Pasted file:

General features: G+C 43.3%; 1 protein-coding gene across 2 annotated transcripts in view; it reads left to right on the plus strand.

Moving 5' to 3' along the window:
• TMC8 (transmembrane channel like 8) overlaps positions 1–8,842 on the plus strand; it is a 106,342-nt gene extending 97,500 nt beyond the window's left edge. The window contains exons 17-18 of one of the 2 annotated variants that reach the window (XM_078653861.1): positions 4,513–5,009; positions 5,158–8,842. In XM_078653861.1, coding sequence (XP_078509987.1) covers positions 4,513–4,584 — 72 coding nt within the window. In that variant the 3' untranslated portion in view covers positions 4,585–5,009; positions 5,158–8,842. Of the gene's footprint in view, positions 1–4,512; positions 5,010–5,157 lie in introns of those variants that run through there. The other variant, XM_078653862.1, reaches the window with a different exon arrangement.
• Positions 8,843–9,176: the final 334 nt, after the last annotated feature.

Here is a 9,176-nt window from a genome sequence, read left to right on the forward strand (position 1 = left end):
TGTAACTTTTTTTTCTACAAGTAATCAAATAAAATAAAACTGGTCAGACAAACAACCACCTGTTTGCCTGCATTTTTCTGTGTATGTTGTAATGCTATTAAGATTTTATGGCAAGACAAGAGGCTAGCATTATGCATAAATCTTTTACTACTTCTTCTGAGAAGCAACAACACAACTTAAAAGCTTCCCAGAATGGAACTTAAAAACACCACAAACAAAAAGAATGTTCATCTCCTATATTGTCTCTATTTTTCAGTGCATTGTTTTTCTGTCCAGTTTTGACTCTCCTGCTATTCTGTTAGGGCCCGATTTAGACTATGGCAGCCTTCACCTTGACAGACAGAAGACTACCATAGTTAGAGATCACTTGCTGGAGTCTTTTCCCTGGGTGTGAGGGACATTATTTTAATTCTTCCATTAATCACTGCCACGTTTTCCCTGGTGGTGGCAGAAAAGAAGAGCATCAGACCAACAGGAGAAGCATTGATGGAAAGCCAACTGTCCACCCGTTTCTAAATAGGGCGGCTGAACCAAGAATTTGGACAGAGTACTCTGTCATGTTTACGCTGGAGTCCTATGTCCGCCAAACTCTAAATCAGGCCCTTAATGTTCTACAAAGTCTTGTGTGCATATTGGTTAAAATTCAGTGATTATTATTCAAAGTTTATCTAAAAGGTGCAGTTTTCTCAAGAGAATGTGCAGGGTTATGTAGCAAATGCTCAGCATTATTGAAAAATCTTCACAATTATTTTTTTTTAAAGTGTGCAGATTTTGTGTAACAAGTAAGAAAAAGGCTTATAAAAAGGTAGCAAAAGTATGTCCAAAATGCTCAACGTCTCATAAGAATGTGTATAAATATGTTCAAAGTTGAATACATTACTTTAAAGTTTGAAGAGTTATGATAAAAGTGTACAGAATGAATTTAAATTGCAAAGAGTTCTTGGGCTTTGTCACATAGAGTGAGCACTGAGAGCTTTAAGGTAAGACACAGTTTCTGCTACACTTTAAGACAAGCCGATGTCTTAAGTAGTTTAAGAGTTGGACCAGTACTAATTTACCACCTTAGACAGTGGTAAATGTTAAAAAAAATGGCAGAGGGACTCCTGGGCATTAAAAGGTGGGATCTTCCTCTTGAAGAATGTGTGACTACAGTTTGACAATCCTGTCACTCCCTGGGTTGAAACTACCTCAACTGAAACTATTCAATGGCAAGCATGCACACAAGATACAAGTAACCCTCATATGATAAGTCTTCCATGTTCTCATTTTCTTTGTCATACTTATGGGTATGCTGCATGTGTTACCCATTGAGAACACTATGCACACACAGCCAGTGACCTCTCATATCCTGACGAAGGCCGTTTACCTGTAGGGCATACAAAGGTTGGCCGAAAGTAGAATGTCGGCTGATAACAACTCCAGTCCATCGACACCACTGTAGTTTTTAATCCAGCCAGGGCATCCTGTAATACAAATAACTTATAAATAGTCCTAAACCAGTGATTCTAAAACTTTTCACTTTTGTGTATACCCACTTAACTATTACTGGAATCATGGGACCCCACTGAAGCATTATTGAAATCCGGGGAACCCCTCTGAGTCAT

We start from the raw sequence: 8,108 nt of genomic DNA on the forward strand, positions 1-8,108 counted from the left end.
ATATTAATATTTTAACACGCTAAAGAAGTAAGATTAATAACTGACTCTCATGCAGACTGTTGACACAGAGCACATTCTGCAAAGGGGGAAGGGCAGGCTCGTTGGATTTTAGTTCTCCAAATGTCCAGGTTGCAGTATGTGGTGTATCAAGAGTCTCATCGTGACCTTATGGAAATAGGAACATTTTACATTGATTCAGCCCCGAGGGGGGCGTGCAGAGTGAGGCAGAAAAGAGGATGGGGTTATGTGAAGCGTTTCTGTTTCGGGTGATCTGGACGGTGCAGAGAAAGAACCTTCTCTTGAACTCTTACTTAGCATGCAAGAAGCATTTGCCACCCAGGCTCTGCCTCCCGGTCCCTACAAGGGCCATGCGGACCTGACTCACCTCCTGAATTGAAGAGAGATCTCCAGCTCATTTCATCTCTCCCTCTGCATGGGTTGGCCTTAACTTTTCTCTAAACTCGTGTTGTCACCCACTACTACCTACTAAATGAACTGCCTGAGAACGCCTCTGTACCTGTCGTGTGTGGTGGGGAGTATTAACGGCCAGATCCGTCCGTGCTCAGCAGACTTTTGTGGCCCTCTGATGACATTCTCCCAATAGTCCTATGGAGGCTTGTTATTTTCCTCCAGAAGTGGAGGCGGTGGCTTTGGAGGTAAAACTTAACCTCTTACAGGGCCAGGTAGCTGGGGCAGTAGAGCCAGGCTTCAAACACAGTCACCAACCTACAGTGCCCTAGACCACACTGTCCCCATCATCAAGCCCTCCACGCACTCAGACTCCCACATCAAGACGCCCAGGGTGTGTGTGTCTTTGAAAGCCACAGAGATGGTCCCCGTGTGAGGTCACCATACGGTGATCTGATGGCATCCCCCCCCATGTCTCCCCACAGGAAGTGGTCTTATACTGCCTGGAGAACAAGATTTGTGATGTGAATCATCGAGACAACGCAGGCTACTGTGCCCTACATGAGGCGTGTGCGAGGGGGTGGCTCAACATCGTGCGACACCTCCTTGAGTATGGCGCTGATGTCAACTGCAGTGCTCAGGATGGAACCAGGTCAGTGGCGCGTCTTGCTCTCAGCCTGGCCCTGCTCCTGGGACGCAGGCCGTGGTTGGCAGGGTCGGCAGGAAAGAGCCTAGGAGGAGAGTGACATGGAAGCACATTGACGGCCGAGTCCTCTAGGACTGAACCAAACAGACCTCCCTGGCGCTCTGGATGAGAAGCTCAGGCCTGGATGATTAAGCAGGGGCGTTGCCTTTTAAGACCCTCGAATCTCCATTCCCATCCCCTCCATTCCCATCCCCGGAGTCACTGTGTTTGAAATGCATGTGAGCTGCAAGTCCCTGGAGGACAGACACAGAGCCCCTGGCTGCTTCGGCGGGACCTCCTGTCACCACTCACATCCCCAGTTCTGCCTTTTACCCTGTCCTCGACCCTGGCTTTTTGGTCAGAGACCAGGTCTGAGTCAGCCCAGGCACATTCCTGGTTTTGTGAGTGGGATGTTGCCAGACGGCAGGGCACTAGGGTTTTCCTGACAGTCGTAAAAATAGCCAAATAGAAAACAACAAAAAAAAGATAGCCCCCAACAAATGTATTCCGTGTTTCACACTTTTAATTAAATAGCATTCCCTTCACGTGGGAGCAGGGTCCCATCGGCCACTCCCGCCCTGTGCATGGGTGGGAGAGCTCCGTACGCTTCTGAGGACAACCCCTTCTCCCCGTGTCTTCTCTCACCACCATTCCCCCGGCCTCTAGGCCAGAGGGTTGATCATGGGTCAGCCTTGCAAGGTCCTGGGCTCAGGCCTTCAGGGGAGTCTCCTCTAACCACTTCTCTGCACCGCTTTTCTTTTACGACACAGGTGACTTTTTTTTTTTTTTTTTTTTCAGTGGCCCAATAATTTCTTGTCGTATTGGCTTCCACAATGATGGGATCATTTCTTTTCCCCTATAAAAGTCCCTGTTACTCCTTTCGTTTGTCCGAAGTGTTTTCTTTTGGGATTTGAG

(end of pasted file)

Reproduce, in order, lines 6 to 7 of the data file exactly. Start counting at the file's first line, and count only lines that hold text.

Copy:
TGTAACTTTTTTTTCTACAAGTAATCAAATAAAATAAAACTGGTCAGACAAACAACCACCTGTTTGCCTGCATTTTTCTGTGTATGTTGTAATGCTATTAAGATTTTATGGCAAGACAAGAGGCTAGCATTATGCATAAATCTTTTACTACTTCTTCTGAGAAGCAACAACACAACTTAAAAGCTTCCCAGAATGGAACTTAAAAACACCACAAACAAAAAGAATGTTCATCTCCTATATTGTCTCTATTTTTCAGTGCATTGTTTTTCTGTCCAGTTTTGACTCTCCTGCTATTCTGTTAGGGCCCGATTTAGACTATGGCAGCCTTCACCTTGACAGACAGAAGACTACCATAGTTAGAGATCACTTGCTGGAGTCTTTTCCCTGGGTGTGAGGGACATTATTTTAATTCTTCCATTAATCACTGCCACGTTTTCCCTGGTGGTGGCAGAAAAGAAGAGCATCAGACCAACAGGAGAAGCATTGATGGAAAGCCAACTGTCCACCCGTTTCTAAATAGGGCGGCTGAACCAAGAATTTGGACAGAGTACTCTGTCATGTTTACGCTGGAGTCCTATGTCCGCCAAACTCTAAATCAGGCCCTTAATGTTCTACAAAGTCTTGTGTGCATATTGGTTAAAATTCAGTGATTATTATTCAAAGTTTATCTAAAAGGTGCAGTTTTCTCAAGAGAATGTGCAGGGTTATGTAGCAAATGCTCAGCATTATTGAAAAATCTTCACAATTATTTTTTTTTAAAGTGTGCAGATTTTGTGTAACAAGTAAGAAAAAGGCTTATAAAAAGGTAGCAAAAGTATGTCCAAAATGCTCAACGTCTCATAAGAATGTGTATAAATATGTTCAAAGTTGAATACATTACTTTAAAGTTTGAAGAGTTATGATAAAAGTGTACAGAATGAATTTAAATTGCAAAGAGTTCTTGGGCTTTGTCACATAGAGTGAGCACTGAGAGCTTTAAGGTAAGACACAGTTTCTGCTACACTTTAAGACAAGCCGATGTCTTAAGTAGTTTAAGAGTTGGACCAGTACTAATTTACCACCTTAGACAGTGGTAAATGTTAAAAAAAATGGCAGAGGGACTCCTGGGCATTAAAAGGTGGGATCTTCCTCTTGAAGAATGTGTGACTACAGTTTGACAATCCTGTCACTCCCTGGGTTGAAACTACCTCAACTGAAACTATTCAATGGCAAGCATGCACACAAGATACAAGTAACCCTCATATGATAAGTCTTCCATGTTCTCATTTTCTTTGTCATACTTATGGGTATGCTGCATGTGTTACCCATTGAGAACACTATGCACACACAGCCAGTGACCTCTCATATCCTGACGAAGGCCGTTTACCTGTAGGGCATACAAAGGTTGGCCGAAAGTAGAATGTCGGCTGATAACAACTCCAGTCCATCGACACCACTGTAGTTTTTAATCCAGCCAGGGCATCCTGTAATACAAATAACTTATAAATAGTCCTAAACCAGTGATTCTAAAACTTTTCACTTTTGTGTATACCCACTTAACTATTACTGGAATCATGGGACCCCACTGAAGCATTATTGAAATCCGGGGAACCCCTCTGAGTCAT

We start from the raw sequence: 8,108 nt of genomic DNA on the forward strand, positions 1-8,108 counted from the left end.